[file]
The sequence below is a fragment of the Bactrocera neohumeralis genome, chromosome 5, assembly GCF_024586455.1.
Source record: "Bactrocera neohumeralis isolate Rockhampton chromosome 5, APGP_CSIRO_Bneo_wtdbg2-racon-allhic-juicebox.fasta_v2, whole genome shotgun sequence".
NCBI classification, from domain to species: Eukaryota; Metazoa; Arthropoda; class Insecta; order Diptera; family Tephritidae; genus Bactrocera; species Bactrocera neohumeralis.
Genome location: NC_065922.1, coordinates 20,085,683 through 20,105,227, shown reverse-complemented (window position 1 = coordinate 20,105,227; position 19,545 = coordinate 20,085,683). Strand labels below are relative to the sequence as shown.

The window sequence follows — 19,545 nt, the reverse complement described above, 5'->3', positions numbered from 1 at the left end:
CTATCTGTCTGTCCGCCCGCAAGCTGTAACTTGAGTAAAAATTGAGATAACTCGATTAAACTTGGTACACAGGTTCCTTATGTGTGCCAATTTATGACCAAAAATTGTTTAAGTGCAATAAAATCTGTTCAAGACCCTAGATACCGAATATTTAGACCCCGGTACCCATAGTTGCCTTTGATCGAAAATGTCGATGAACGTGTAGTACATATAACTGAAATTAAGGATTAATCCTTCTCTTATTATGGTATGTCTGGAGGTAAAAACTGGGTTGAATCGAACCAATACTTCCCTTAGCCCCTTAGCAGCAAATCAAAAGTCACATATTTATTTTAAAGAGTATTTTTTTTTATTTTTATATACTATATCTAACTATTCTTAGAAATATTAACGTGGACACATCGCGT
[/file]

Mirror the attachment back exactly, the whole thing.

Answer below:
The sequence below is a fragment of the Bactrocera neohumeralis genome, chromosome 5, assembly GCF_024586455.1.
Source record: "Bactrocera neohumeralis isolate Rockhampton chromosome 5, APGP_CSIRO_Bneo_wtdbg2-racon-allhic-juicebox.fasta_v2, whole genome shotgun sequence".
NCBI classification, from domain to species: Eukaryota; Metazoa; Arthropoda; class Insecta; order Diptera; family Tephritidae; genus Bactrocera; species Bactrocera neohumeralis.
Genome location: NC_065922.1, coordinates 20,085,683 through 20,105,227, shown reverse-complemented (window position 1 = coordinate 20,105,227; position 19,545 = coordinate 20,085,683). Strand labels below are relative to the sequence as shown.

The window sequence follows — 19,545 nt, the reverse complement described above, 5'->3', positions numbered from 1 at the left end:
CTATCTGTCTGTCCGCCCGCAAGCTGTAACTTGAGTAAAAATTGAGATAACTCGATTAAACTTGGTACACAGGTTCCTTATGTGTGCCAATTTATGACCAAAAATTGTTTAAGTGCAATAAAATCTGTTCAAGACCCTAGATACCGAATATTTAGACCCCGGTACCCATAGTTGCCTTTGATCGAAAATGTCGATGAACGTGTAGTACATATAACTGAAATTAAGGATTAATCCTTCTCTTATTATGGTATGTCTGGAGGTAAAAACTGGGTTGAATCGAACCAATACTTCCCTTAGCCCCTTAGCAGCAAATCAAAAGTCACATATTTATTTTAAAGAGTATTTTTTTTTATTTTTATATACTATATCTAACTATTCTTAGAAATATTAACGTGGACACATCGCGT